The State of Illinois decriminalized the use of medical cannabis (also known as marijuana or “pot”) on August 1st, 2013, when Governor Quinn signed the Compassionate Use of Medical Cannabis Pilot Program Act (“Medical Cannabis Act” or “Act”). The Illinois Medical Cannabis Act allows registered individuals to purchase and possess cannabis for the treatment of a “debilitating medical condition.” With the passage of the Act, certain Illinois motorists may be allowed to legally operate a motor vehicle with cannabis in their systems, provided the motorists are under a doctor’s treatment, and are not impaired.
This Act is a reversal of previous Illinois law, under which drivers were presumed to be “under the influence” if any amount of cannabis was detected in their system. But now, with the passage of the Medical Cannabis Act, drivers who have medical cannabis in their system are not breaking the law if they are capable of driving safely.
What Constitutes Impairment?
Unlike an alcohol-based DUI charge, the basis of which is a blood-alcohol concentration equal to or greater than 0.08, a cannabis-based impairment charge has no established threshold, despite the fact that the level of THC (Tetrahydrocannabinol, the ingredient in cannabis that relieves pain and makes users “high”) in the bloodstream can be measured. This leaves the determination of impairment up to the Arresting Officer. Signs of impaired driving may include, but are not limited to:
• Accelerating or decelerating rapidly
• Straddling a lane line
• Almost striking object or vehicle
• Stopping problems
• Varying speed
• Driving in opposing lanes
• Slow responses to traffic signals
• Driving without headlights at night
• Jerky stops and starts
• Straddling center line or land marker
• Turning with a wide radius
• Stopping without cause in traffic lane
• Failure to signal or signal inconsistent with actions
Once a Police Officer has pulled over a driver suspected of being impaired, he/she will closely observe the motorist and look for other signs of impairment, such as:
• Slurred speech
• Droopy eyelids
• The smell of burnt cannabis coming from the interior of the car, or the driver’s breath
• Difficulty understanding and responding intelligently to the Police Officer’s questions
• Fumbling with driver’s license and/or proof of insurance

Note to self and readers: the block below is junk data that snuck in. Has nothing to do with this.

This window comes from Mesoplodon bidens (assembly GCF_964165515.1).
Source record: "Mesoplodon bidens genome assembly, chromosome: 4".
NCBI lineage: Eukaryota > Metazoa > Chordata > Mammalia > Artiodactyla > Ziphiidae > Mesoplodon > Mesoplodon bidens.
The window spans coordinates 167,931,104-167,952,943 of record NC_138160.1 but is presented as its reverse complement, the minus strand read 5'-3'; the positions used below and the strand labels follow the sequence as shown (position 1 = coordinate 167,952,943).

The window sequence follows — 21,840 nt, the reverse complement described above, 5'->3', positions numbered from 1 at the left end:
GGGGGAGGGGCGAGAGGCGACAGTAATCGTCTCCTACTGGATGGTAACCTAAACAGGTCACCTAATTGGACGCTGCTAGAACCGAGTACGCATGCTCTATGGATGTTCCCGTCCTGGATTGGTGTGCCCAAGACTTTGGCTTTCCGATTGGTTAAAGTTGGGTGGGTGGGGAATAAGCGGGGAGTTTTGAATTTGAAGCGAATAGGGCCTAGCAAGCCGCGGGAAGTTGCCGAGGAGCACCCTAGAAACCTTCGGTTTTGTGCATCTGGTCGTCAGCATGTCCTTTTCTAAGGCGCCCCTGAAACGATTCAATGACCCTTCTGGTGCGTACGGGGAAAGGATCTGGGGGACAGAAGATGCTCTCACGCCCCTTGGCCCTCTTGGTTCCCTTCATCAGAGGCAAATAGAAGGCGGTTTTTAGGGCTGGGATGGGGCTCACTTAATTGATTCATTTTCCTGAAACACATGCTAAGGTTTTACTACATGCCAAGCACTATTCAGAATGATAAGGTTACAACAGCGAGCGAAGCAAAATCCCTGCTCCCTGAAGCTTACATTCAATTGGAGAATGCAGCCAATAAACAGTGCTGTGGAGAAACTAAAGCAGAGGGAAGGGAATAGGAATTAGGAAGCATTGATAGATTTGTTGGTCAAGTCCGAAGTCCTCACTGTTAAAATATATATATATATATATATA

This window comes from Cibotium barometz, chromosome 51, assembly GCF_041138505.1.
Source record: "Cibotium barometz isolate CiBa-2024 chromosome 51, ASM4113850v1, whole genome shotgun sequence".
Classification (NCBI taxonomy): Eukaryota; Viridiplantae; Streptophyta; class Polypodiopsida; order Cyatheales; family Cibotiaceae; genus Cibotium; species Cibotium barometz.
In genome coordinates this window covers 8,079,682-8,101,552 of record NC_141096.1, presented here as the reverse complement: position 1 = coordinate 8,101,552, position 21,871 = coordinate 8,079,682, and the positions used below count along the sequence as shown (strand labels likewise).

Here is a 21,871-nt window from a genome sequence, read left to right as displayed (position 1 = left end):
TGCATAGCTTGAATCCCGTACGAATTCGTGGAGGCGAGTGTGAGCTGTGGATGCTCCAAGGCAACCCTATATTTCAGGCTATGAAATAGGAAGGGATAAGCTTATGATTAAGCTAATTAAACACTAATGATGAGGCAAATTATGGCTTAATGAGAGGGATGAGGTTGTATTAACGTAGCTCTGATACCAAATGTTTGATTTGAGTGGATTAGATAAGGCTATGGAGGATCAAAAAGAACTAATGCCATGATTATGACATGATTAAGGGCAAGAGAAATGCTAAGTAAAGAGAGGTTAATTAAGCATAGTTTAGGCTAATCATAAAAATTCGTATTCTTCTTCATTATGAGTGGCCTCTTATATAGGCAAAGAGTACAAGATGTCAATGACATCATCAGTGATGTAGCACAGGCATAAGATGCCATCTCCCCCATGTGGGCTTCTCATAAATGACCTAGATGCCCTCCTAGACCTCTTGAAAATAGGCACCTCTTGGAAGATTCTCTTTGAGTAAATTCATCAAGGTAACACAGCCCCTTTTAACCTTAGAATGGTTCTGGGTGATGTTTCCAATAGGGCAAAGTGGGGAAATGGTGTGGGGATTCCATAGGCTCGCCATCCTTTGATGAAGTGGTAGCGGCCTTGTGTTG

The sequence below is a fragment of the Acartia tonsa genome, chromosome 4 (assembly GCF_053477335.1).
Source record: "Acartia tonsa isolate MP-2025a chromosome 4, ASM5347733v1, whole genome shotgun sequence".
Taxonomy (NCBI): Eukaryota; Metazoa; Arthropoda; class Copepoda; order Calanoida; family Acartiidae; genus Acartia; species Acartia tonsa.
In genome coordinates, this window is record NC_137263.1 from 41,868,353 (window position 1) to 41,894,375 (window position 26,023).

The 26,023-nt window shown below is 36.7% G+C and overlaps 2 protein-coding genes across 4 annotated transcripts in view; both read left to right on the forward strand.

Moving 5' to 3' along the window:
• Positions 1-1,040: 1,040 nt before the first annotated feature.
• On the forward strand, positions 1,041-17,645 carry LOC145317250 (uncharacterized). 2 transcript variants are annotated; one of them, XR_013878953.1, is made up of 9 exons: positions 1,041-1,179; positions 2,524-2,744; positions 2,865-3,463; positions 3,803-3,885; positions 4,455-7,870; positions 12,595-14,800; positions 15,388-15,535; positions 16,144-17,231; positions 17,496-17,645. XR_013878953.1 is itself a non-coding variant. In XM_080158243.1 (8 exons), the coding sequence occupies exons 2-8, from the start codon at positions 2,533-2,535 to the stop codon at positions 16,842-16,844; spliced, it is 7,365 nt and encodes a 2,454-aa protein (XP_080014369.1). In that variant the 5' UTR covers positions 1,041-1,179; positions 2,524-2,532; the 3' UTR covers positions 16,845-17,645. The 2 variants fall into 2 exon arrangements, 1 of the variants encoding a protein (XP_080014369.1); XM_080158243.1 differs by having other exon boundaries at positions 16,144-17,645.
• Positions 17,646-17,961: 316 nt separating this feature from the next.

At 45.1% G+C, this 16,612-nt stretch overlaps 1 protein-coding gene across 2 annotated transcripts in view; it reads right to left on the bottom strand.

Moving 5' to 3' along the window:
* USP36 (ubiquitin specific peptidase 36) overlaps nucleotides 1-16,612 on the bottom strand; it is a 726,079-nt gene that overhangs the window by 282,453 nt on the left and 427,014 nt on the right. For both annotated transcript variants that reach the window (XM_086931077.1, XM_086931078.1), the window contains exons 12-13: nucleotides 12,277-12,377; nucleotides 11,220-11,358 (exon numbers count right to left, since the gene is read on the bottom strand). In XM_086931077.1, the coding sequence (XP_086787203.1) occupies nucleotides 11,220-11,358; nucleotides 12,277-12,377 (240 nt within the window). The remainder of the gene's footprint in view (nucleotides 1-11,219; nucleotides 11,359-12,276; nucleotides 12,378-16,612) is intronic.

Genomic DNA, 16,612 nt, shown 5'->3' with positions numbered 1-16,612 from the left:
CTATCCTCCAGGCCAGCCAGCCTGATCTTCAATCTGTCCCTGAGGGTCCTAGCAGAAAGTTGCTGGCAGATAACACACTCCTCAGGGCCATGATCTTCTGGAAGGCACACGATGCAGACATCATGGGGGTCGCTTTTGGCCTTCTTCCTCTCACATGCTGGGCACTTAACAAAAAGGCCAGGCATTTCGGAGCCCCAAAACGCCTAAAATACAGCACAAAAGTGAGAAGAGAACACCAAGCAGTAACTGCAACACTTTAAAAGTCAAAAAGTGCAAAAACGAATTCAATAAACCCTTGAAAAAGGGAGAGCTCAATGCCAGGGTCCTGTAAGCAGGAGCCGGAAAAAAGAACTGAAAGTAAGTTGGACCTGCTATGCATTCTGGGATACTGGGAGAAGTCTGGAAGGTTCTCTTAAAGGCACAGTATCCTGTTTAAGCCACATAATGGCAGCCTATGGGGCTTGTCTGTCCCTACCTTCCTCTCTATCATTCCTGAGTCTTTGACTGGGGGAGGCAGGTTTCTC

Medical Marijuana (Cannabis) Registry Card & Illinois Vehicle Code
Individuals who wish to legally use cannabis for medical purposes must apply for a medical marijuana (cannabis) registry card. Pursuant to 625 ILCS 5/11-502.1 no driver, who is a medical cannabis cardholder, may use medical cannabis within the passenger area of any motor vehicle upon a highway of the State of Illinois, and may not possess medical cannabis within any area of any motor vehicle upon a highway in the State of Illinois except in a sealed, tamper-evident medical cannabis container.
Under the rules proposed by the Illinois Department of Public Health, applicants must agree not to drive while impaired and to submit to Standardized Field Sobriety Tests (SFST’s) if a Police Officer requests the driver to perform the tests. 625 ILCS 5/11-501.2(a-5) states, in pertinent part, that law enforcement officials may use standardized field sobriety tests approved by the National Highway Traffic Safety Administration (NHTSA) when conducting investigations of a violation of Section 11-501 or similar local ordinance by drivers suspected of driving under the influence of cannabis.
Although NHTSA Standardized Field Sobriety Tests were researched, designed and implemented to only detect impairment based upon a driver’s consumption of alcohol, the Illinois General Assembly has found that standardized field sobriety tests approved by the National Highway Traffic Safety Administration are divided attention tasks that are intended to determine if a person is under the influence of cannabis.
If a driver fails the Standardized Field Sobriety Tests (SFST’s), or the Police Officer has reasonable suspicion to believe that the driver may be impaired, the Police Officer may drive the suspect to a hospital for a blood and/or urine draw to test for the presence of THC (Tetrahydrocannabinol).
Test results, however, are subject to interpretation, since THC remains in the body long after the motorist has ingested cannabis and has experienced the initial high induced by the THC. A cannabis-based impairment charge, unlike an alcohol-based DUI offense, has no established quantifiable per se threshold. Some states however, such as Colorado, have established a quantifiable threshold of .05 nanograms to create per se impairment based upon the ingestion of cannabis. Complicating the determination of a cannabis-based impairment threshold is the fact that individuals react differently to the same amount of THC; while one individual may have impaired driving skills at a certain THC threshold, another driver may not.